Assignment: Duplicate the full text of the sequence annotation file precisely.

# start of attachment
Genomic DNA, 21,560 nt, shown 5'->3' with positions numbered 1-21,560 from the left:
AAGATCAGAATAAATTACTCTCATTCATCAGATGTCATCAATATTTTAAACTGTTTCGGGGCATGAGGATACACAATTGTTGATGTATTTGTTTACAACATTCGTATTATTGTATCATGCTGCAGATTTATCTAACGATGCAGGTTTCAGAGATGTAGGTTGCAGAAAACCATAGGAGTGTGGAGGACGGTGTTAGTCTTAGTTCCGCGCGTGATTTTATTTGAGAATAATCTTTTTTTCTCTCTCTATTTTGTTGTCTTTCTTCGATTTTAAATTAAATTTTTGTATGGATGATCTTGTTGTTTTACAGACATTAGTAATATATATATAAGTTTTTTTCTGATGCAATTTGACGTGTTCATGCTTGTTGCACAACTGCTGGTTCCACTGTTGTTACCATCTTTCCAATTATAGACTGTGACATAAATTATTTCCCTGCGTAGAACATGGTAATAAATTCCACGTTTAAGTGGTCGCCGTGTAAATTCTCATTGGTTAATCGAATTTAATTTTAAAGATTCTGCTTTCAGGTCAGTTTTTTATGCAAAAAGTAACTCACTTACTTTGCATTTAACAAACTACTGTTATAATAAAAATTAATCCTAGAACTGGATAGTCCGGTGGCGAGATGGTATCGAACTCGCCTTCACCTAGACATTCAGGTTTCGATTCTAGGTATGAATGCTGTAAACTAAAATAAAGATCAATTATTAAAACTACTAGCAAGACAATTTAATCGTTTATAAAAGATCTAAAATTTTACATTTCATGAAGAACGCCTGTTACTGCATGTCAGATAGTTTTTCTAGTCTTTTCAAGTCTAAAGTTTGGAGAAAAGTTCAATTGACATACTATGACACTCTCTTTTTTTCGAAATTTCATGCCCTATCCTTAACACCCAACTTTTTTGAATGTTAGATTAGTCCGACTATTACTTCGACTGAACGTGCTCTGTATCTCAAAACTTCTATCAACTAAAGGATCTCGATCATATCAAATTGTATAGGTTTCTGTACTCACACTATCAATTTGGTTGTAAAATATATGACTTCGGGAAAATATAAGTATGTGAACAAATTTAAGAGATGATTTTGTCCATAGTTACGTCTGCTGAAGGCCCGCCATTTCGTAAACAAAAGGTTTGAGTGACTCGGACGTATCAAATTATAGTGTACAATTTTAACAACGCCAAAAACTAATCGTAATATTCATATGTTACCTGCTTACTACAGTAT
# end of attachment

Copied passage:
Genomic DNA, 21,560 nt, shown 5'->3' with positions numbered 1-21,560 from the left:
AAGATCAGAATAAATTACTCTCATTCATCAGATGTCATCAATATTTTAAACTGTTTCGGGGCATGAGGATACACAATTGTTGATGTATTTGTTTACAACATTCGTATTATTGTATCATGCTGCAGATTTATCTAACGATGCAGGTTTCAGAGATGTAGGTTGCAGAAAACCATAGGAGTGTGGAGGACGGTGTTAGTCTTAGTTCCGCGCGTGATTTTATTTGAGAATAATCTTTTTTTCTCTCTCTATTTTGTTGTCTTTCTTCGATTTTAAATTAAATTTTTGTATGGATGATCTTGTTGTTTTACAGACATTAGTAATATATATATAAGTTTTTTTCTGATGCAATTTGACGTGTTCATGCTTGTTGCACAACTGCTGGTTCCACTGTTGTTACCATCTTTCCAATTATAGACTGTGACATAAATTATTTCCCTGCGTAGAACATGGTAATAAATTCCACGTTTAAGTGGTCGCCGTGTAAATTCTCATTGGTTAATCGAATTTAATTTTAAAGATTCTGCTTTCAGGTCAGTTTTTTATGCAAAAAGTAACTCACTTACTTTGCATTTAACAAACTACTGTTATAATAAAAATTAATCCTAGAACTGGATAGTCCGGTGGCGAGATGGTATCGAACTCGCCTTCACCTAGACATTCAGGTTTCGATTCTAGGTATGAATGCTGTAAACTAAAATAAAGATCAATTATTAAAACTACTAGCAAGACAATTTAATCGTTTATAAAAGATCTAAAATTTTACATTTCATGAAGAACGCCTGTTACTGCATGTCAGATAGTTTTTCTAGTCTTTTCAAGTCTAAAGTTTGGAGAAAAGTTCAATTGACATACTATGACACTCTCTTTTTTTCGAAATTTCATGCCCTATCCTTAACACCCAACTTTTTTGAATGTTAGATTAGTCCGACTATTACTTCGACTGAACGTGCTCTGTATCTCAAAACTTCTATCAACTAAAGGATCTCGATCATATCAAATTGTATAGGTTTCTGTACTCACACTATCAATTTGGTTGTAAAATATATGACTTCGGGAAAATATAAGTATGTGAACAAATTTAAGAGATGATTTTGTCCATAGTTACGTCTGCTGAAGGCCCGCCATTTCGTAAACAAAAGGTTTGAGTGACTCGGACGTATCAAATTATAGTGTACAATTTTAACAACGCCAAAAACTAATCGTAATATTCATATGTTACCTGCTTACTACAGTAT